I awoke from my Old Man Nap and exclaimed;
“This is my life? Holy shit! I took on Scientology – and lost?”
According to Leah Remini the disappearance of your child by Scientologist is designed to shut your ass up – but good! It surely throws you off balance – and puts you on the defensive. They knew I had a blog. If I wrote anything NEGATIVE about them, then I may never see my MINOR CHILD….again!
For some reason, Tim O’Connor popped into my mind. I am still trying to figure out why he didn’t want me to put any of his poems on my blog. His famous father died two years ago, and I wondered if he was writing a biography – and my famous sister would be in it. Christine and Tim were lovers for a short while. Was this more grabbing from THE PILE full of narcissistic nutrients? Infant Melba has been – hauled off by a total stranger. This could be a case of stalking because when she finally made contact she started ragging on Rena Easton – my muse!
What the fuck!
“What’s your mother’s name? I want to see if she is related to Royal Rosamond.
“I’m not going to tell you!”
Anyway…Tim is the reason I was detained by a LA Cop in a Hawaii shirt and cut-offs as I came down the escalator in the Greyhound bus depot. I was put in this little room and accused of being a professional demonstrator on my way to Oakland to be with Phony Joanie at her protests at the Oakland Induction Center. Joan and her sister, Mimi, were arrested and put in Santa Rita. My cop took out a truncheon and was going to work me over – while I was in handcuffs. He was stopped. I was taken to jail where after two days I am taken to a detective room and shown pics of Tim O’Connor;
“Do you know this guy?”
“How did he get your driver’s liscence.”
“I dont know!”
This was true. I had gone to visit my family and Tim was living with Vicki and Rosemary. His father threw him out – again. He wanted to go see a band on the Strip and borrowed my license to get in. He did not tell me the next morning he got arrested for Marijuana procession. The LA cops are trying to pin that bust on me. I told them to do a match of the fingerprints – which I believe they already did. They wanted A NAME for The Phantom of the Strip. This is the dude that doses Mafia Max. He went to the same school as my sister and knew all the actor’s children. Did he know River Phoenix? I never confronted our family friend who looks like Doc in Inherent Vice. and lived in Venice and played on the boardwalk. Tim played at my wedding reception. How did Mary Ann get involved in all these Hollywood types.
Two days ago I discovered my facebook friend lived in Concord around the time the Prescos did. He tells me he had a 50 Caliber machine gun pointed at him when he and a friend sent rockets soaring into the air. He said he had just read the story Mutiny about the black navy men that were tried for treason after the huge explosion at Port Chicago. Mimi was in Concord protesting, and tying to stop munitions trains from eventually delivering white phosphorous to Vietnam. Mimi lived in Marin where I founded MARIN SHIPMATES that I want to see funded by the Buck Foundation as part of BLM. Two days ago I posted on General Loyd Austin being made head of our armed forces. Is he going to be a Uncle Tom for Uncle Buck – who is also the money Uncle Sam gives the military every year and is being held by Big King Buck. WTF!
Write your new VP, Kamala Harris, who was a District Attorney for Oakland and San Francisco, and bid her to look into these matters where the military took on U.S. Citizens who were legally protesting. One man got run over by a train in……CONCORD…..by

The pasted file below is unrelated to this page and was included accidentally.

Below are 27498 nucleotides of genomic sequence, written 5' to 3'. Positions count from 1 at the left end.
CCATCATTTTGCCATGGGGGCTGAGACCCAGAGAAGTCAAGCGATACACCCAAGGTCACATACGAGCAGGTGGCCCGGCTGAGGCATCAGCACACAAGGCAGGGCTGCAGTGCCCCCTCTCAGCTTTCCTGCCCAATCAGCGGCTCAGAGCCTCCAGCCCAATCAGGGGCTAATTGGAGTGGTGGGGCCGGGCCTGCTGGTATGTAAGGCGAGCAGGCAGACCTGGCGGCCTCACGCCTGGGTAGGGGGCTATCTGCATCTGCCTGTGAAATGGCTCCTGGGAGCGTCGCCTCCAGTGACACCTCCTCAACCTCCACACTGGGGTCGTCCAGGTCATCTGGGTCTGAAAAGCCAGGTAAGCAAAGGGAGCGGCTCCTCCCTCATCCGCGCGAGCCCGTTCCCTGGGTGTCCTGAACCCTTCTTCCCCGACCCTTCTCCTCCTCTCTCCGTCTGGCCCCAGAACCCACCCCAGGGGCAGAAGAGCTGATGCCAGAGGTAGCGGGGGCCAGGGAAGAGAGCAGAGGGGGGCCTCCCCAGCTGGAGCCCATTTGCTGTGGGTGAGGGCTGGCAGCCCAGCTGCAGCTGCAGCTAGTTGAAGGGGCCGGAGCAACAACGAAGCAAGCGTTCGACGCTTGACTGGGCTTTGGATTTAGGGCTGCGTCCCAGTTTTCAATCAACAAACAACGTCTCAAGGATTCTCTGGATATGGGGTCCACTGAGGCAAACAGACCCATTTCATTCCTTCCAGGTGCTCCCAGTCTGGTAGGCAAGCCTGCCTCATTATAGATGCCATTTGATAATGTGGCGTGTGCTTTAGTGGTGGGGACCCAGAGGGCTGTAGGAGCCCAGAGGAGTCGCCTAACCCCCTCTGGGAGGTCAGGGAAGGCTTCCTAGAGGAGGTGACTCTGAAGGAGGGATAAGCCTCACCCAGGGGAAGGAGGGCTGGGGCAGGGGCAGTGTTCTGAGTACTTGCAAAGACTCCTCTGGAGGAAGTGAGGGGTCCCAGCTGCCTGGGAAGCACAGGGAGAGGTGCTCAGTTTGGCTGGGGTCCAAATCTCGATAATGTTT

UNCLE SAM BUCK
Did Beryl Buck ever meet, or see, Mimi Farina, who was a good friend of my ex? Where are Beryl’s things and letters? Did she ever buy a ticket to go see Bread&Roses?
Above is a pic of where B&R was located in Mill Valley in Marin Couty. Mimi lived on Mount Tamalpais. Mimi created the ideal charity. She is the model for all Buck Foundations. Instead we get a dude playing with his expensive toys.
Sydney Morris screwed up the Brett Weston creative legacy. I had my mother call him and he and Stacey were about to throw away our family photos.
“Do you want them?”
“Of course I want them!”
These are fucking lawyers! They should be banned from getting near creative people.
Mimi died on July 18, 2001, at her home on Mt. Tamalpais in Mill Valley, California, surrounded by her family and close friends. Her vision lives on in the form of Bread & Roses today.
The Mission Statement for this inspirational program is as follows:
Bread & Roses is dedicated to uplifting the human spirit by providing free, live, quality entertainment to people who live in institutions or are otherwise isolated from society. Our performances: enrich the soul and promote wellness through the healing power of the performing arts; create a sense of community for our professional performers, in a non-commercial setting in which they can donate their talents to inspire and be inspired; provide an opportunity for non-performing volunteers to contribute a variety of skills and resources that support our humanitarian services and increase the impact of donor contributions. In carrying out this mission, Bread & Roses seeks to create a social awareness of people who are isolated from society, and to encourage the development of similar organizations in other communities.
Here is the apartment my ex lived in with Thomas Pynchon. It has “ECLIPSE” written all over it!
Don’t you think he is keen on the Buck Hangars and this Nazi talk? Mary Ann Tharaldsen was Christine Rosamond’s sister-in-law. She got Tom a job at Boeing. I bet your Bob Buck makes Pynchon – even more paranoiac! There’s “DOOMSDAY” written all over Bob.